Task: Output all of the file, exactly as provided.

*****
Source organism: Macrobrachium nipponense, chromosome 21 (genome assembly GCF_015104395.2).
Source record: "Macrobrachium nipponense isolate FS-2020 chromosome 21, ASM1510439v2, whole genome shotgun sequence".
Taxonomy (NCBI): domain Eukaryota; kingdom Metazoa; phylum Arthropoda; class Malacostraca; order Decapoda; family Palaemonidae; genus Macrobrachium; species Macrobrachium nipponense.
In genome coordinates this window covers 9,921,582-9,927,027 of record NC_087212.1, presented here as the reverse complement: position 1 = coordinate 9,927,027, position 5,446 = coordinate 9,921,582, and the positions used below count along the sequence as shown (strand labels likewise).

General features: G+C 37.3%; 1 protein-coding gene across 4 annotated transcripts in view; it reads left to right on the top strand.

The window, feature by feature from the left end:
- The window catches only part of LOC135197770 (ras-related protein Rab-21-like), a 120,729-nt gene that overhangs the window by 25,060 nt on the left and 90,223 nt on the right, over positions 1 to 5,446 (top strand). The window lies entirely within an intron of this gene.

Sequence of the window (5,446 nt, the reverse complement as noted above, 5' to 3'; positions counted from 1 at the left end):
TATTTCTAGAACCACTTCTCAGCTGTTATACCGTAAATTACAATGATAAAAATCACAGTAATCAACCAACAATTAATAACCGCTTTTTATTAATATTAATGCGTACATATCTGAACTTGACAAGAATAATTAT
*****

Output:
Source organism: Macrobrachium nipponense, chromosome 21 (genome assembly GCF_015104395.2).
Source record: "Macrobrachium nipponense isolate FS-2020 chromosome 21, ASM1510439v2, whole genome shotgun sequence".
Taxonomy (NCBI): domain Eukaryota; kingdom Metazoa; phylum Arthropoda; class Malacostraca; order Decapoda; family Palaemonidae; genus Macrobrachium; species Macrobrachium nipponense.
In genome coordinates this window covers 9,921,582-9,927,027 of record NC_087212.1, presented here as the reverse complement: position 1 = coordinate 9,927,027, position 5,446 = coordinate 9,921,582, and the positions used below count along the sequence as shown (strand labels likewise).

General features: G+C 37.3%; 1 protein-coding gene across 4 annotated transcripts in view; it reads left to right on the top strand.

The window, feature by feature from the left end:
- The window catches only part of LOC135197770 (ras-related protein Rab-21-like), a 120,729-nt gene that overhangs the window by 25,060 nt on the left and 90,223 nt on the right, over positions 1 to 5,446 (top strand). The window lies entirely within an intron of this gene.

Sequence of the window (5,446 nt, the reverse complement as noted above, 5' to 3'; positions counted from 1 at the left end):
TATTTCTAGAACCACTTCTCAGCTGTTATACCGTAAATTACAATGATAAAAATCACAGTAATCAACCAACAATTAATAACCGCTTTTTATTAATATTAATGCGTACATATCTGAACTTGACAAGAATAATTAT